Paul J. Clark’s photographs of community gardens in “Midwest Photographers Project” achieve a similar balance. In Garden #43 (1999) Clark draws out the similarities between a grid of plastic mesh and the plants behind it: we notice small curves in each square and “buds” where the plastic strands cross. In Garden #11 (1998), leafless vines are intertwined on a fence, connecting the two more intimately than in Garden #43. Lying on the ground behind the fence are some empty boxes, as if rubbish grew on this land and the cardboard boxes were an interesting indigenous species. In Garden #90 (2003) fragments of dead plants cling to a dark roll of fencing whose dense web of lines creates forms as various and visually interesting as plants growing in a garden.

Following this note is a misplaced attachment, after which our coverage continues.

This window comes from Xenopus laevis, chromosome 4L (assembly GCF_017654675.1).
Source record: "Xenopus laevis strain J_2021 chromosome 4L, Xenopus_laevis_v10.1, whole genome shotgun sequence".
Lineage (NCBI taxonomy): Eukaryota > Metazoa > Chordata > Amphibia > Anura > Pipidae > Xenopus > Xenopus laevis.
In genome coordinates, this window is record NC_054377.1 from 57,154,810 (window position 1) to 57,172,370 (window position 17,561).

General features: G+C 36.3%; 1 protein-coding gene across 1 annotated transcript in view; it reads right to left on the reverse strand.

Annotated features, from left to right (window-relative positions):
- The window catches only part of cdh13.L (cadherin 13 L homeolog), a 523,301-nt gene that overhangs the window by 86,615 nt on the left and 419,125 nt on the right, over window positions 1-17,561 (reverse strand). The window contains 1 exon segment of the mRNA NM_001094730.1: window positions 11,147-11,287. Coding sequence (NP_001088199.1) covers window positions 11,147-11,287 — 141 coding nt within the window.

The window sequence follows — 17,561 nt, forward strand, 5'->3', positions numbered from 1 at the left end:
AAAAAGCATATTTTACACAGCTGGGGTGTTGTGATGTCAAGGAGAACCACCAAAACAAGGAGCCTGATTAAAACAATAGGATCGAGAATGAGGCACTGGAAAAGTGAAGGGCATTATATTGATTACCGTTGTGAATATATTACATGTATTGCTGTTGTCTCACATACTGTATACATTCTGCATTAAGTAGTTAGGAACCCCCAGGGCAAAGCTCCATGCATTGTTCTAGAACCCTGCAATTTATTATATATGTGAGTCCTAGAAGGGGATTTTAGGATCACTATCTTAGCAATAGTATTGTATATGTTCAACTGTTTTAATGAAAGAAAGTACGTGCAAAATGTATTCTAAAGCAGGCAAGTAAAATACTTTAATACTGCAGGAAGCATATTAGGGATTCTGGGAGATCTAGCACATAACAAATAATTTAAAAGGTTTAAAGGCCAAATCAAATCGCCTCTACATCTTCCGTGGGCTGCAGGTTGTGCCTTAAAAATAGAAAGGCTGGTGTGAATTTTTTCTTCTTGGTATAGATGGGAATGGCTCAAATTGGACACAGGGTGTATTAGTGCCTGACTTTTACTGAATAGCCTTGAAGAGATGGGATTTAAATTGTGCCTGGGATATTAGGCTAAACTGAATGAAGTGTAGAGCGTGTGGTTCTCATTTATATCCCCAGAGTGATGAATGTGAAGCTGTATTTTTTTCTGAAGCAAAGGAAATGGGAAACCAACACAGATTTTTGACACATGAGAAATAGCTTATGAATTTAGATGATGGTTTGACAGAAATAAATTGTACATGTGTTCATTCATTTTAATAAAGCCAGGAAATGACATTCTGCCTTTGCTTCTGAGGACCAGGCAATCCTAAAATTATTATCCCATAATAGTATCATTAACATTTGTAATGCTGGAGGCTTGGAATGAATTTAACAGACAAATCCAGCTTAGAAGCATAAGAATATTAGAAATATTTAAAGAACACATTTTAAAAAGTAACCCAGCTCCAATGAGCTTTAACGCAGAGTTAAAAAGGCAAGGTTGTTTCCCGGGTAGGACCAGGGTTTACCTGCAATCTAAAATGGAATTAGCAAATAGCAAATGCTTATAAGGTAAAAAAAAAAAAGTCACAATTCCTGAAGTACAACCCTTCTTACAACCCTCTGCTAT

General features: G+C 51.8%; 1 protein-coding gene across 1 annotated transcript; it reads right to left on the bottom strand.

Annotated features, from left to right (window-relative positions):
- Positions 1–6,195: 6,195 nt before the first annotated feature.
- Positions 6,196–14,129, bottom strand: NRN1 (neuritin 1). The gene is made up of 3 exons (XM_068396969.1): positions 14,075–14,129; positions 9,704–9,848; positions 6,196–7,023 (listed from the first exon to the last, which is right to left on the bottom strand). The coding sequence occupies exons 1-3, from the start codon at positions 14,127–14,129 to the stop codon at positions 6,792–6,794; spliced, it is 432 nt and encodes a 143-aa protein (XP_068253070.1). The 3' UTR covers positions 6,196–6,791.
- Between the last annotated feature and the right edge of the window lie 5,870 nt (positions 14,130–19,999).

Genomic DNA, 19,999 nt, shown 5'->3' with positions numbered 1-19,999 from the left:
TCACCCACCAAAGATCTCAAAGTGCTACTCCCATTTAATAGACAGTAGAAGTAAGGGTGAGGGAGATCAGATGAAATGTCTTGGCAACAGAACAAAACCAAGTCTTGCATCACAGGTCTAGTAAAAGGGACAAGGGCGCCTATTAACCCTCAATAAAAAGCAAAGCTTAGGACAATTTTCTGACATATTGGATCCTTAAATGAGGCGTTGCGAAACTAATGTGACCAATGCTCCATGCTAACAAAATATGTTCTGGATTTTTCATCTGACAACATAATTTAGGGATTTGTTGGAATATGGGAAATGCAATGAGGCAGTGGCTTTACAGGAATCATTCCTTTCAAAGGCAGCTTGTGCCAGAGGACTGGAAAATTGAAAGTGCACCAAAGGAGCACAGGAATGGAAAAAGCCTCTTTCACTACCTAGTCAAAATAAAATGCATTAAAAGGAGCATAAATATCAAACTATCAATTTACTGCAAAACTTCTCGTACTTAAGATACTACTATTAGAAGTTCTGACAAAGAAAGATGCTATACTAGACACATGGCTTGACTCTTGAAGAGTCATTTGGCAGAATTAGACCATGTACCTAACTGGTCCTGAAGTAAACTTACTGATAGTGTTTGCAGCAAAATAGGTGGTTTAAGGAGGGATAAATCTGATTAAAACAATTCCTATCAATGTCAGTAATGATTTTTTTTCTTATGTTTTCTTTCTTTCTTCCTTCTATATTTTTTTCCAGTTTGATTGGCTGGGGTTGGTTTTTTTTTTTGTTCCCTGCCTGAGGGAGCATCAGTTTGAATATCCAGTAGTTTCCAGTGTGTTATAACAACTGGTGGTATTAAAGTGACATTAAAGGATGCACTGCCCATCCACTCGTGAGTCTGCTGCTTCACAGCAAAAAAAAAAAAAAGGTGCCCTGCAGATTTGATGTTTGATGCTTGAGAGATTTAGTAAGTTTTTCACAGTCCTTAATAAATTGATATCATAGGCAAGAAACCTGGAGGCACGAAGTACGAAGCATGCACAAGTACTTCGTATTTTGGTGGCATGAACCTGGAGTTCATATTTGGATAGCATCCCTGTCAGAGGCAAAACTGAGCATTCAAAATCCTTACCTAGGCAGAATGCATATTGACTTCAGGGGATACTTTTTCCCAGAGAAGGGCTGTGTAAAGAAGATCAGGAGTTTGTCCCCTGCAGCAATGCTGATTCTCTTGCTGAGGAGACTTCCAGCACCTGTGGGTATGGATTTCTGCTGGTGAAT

Like Shibata and Clark, Terry Evans creates studies of patterns–and her color views of prairies, also in “Midwest Photographers Project,” have a similarly meditative effect. She was a documentary photographer until 1978, when she had a “conversion experience” while photographing a small patch of prairie for a friend: looking at its rich diversity and complexity, she began to see the prairie as a metaphor for “the structure of the universe.” Her more recent aerial views of much larger sections of land seem filtered through that visionary moment: she presents plow lines and vegetation patterns as subjects worthy of close inspection, as mysteriously revelatory. There’s considerable variety in Saline County, Kansas, June 1999, which shows plowed furrows forming straight lines and complicated curves, but the way vegetation follows those lines creates a sense of harmony in variety.